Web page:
Finding freedom atop Mount Snowdon

Jack Phillips — 10 September 2019
With stunning valleys carving through lush countryside and flowing water cascading over prehistoric outcrops, Northern Wales feels properly wild.

“This is a lot harder than I was expecting it to be,” my father calls out to me. 

My altimeter tells me we’re about 200 metres from the summit but the fog refuses to show me the top. My watch says it’s 8:42am. We’ve been climbing for around two hours. We don’t have much further, if we can just navigate through this section of rubble.

When I first broached the idea of climbing Mount Snowdon with my father to celebrate his 60th birthday, I thought he’d say no. He didn’t. And that’s why we’ve found ourselves on the side of a rocky outcrop, overlooking a cascade of fresh Welsh water and picking our way up a dubious looking scree field, cheese sandwiches in tow.


Mount Snowdon, the highest peak in Wales and the second highest in the UK, reaching over 1085 metres into the sky, is pipped only by Ben Nevis in Scotland. The region attracts over four million visitors a year and it’s thought over 360,000 people take on one of a handful of routes to the top annually. This year, we add another two to that list.

There are six recommended tracks to the top of Snowdon, each with varying levels of difficulty. The easiest, offering the most comfortable route, is The Llanberis Path. Our route, the Pyg Track (the fourth hardest), is seven kilometres long and offers a 723-metre ascent, taking in the nearby narrow Crib Goch ridge. We chose this route under recommendation from George, owner of Tyn-y-Coed Hotel, our guesthouse for the two-day trip.

He also suggested getting out early. Snowdon is a huge drawcard, especially during the summer, and if you want the mountain to yourself and a car parking space at the bottom, then you ought to get up to nearby Pen y Pass early before the crowds. With this in mind we took our first steps onto a stony track slick with dew at 6:15am, just as the sun decided to peek above the valley hillsides.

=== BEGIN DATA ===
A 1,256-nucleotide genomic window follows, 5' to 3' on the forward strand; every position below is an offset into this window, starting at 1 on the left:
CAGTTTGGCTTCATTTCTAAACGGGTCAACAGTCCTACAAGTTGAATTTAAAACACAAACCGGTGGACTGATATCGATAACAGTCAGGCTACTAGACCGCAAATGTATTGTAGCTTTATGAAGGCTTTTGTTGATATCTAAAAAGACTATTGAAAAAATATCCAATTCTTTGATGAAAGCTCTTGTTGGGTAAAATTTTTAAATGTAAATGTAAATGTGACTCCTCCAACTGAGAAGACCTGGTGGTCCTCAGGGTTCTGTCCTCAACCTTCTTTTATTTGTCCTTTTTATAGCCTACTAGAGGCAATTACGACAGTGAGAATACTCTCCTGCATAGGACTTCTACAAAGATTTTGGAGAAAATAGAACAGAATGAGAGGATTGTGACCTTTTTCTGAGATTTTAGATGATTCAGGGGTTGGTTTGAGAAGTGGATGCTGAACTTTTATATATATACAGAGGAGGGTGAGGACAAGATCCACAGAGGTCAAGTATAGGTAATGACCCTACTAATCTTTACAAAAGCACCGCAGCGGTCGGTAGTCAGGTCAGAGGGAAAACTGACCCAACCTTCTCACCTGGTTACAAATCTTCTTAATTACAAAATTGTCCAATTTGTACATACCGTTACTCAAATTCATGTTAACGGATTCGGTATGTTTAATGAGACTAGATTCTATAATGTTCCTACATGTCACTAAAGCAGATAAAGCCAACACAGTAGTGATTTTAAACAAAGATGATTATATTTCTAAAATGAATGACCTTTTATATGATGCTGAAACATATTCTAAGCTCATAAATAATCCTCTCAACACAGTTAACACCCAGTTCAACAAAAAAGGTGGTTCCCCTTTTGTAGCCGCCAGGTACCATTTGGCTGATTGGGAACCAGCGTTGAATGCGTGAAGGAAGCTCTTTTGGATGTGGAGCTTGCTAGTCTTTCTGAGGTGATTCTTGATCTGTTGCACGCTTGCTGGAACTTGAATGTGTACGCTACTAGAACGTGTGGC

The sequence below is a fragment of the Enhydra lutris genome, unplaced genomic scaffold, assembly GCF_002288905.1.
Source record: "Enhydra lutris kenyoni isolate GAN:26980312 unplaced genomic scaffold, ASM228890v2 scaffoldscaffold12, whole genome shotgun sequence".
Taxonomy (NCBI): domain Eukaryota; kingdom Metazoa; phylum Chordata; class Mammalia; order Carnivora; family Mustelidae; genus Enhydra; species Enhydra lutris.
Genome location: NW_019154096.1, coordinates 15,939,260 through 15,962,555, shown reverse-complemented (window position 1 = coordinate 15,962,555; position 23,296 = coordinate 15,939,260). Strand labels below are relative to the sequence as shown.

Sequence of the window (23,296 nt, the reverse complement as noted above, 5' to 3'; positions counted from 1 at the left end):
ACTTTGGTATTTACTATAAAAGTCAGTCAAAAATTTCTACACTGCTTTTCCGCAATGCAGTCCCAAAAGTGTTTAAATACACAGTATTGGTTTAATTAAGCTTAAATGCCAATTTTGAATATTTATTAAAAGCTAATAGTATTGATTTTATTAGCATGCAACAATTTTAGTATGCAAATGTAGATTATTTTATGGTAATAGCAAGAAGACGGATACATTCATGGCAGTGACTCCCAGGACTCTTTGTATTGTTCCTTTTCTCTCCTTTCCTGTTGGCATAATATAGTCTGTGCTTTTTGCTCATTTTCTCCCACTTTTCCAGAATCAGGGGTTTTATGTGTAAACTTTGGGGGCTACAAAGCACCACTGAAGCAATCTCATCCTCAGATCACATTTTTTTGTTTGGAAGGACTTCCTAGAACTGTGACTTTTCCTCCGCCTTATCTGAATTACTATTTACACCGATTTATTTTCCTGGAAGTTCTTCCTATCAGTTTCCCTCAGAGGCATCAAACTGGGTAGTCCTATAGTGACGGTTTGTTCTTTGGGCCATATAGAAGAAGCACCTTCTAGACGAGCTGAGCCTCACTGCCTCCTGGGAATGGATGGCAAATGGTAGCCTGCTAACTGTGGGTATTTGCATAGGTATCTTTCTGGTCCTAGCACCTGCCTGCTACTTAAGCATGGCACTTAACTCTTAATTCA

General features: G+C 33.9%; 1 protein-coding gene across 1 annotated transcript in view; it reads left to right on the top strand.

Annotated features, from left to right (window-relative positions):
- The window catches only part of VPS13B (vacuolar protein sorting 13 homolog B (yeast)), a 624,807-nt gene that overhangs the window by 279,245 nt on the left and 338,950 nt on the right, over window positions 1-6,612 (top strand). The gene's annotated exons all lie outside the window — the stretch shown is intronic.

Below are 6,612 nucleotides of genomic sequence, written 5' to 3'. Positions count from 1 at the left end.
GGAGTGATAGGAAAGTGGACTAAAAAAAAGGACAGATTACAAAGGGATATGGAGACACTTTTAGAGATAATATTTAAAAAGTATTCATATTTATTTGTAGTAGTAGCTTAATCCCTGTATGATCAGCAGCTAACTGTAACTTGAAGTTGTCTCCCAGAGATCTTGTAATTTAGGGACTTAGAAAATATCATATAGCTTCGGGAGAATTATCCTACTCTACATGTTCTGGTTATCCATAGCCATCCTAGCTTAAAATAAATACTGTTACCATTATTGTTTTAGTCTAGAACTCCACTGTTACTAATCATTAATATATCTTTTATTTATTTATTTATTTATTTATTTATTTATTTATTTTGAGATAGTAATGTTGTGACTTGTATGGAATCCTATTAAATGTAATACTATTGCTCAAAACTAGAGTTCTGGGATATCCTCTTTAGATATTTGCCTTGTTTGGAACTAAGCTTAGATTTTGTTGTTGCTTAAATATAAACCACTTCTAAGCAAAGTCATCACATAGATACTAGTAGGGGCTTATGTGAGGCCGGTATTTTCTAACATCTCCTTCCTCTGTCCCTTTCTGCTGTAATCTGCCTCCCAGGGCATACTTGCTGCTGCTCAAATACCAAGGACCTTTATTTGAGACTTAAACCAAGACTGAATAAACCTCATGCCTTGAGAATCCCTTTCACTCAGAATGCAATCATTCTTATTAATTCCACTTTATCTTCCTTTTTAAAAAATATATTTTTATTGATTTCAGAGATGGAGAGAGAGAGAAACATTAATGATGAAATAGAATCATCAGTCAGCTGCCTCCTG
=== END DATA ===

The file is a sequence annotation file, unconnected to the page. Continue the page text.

Wales isn’t on the top of every Australian’s must-visit list but it is fast becoming a beacon for intrepid explorers looking to get off the more beaten UK paths and experience a land both majestic and authentic. In recent years Wales has placed an increased onus on maintaining its own Welshness, acknowledging that its traditions, culture and distinctive language are not only a drawcard for tourists but a part of their national identity, and one worth preserving.

There’s much to be proud of. There are fantastic local ales, lauded regional produce, golf courses, fishing lakes, cycle tracks and diverse landscapes that run from rugged coastline to snow covered mountain tops. Wales offers both plush rolling hills and villages time forgot – as well as excitement, adventure and terrain that invites challenge and discovery.

For us The Gwydyr Hotel, Ty Gywn Hotel and the Royal Oak Hotel have offered a sanctum of tranquillity, where we can plan and then debrief after our climb. During our stay in the area of Betws-y-Coed, we’ve found that much of the produce, no matter where you eat or stay, is proudly local. Traditionally full English breakfasts are relabelled as Welsh breakfasts and locally made beer and wine is recommended over the stocked Dutch and French competitors.

“Where are the sausages from?” I asked one morning. “…up road,” came a reply laden thick with Welsh lilt.


7:45am. With walking poles in hand and a breeze coming from the east, we largely have the mountain to ourselves. Sheep hop and skip across the mountainside, playing hide and seek with rock formations, our only other company. The track climbs over Bwlch y Moch on the eastern flanks of Crib Goch, before traversing that ridge's lower slopes.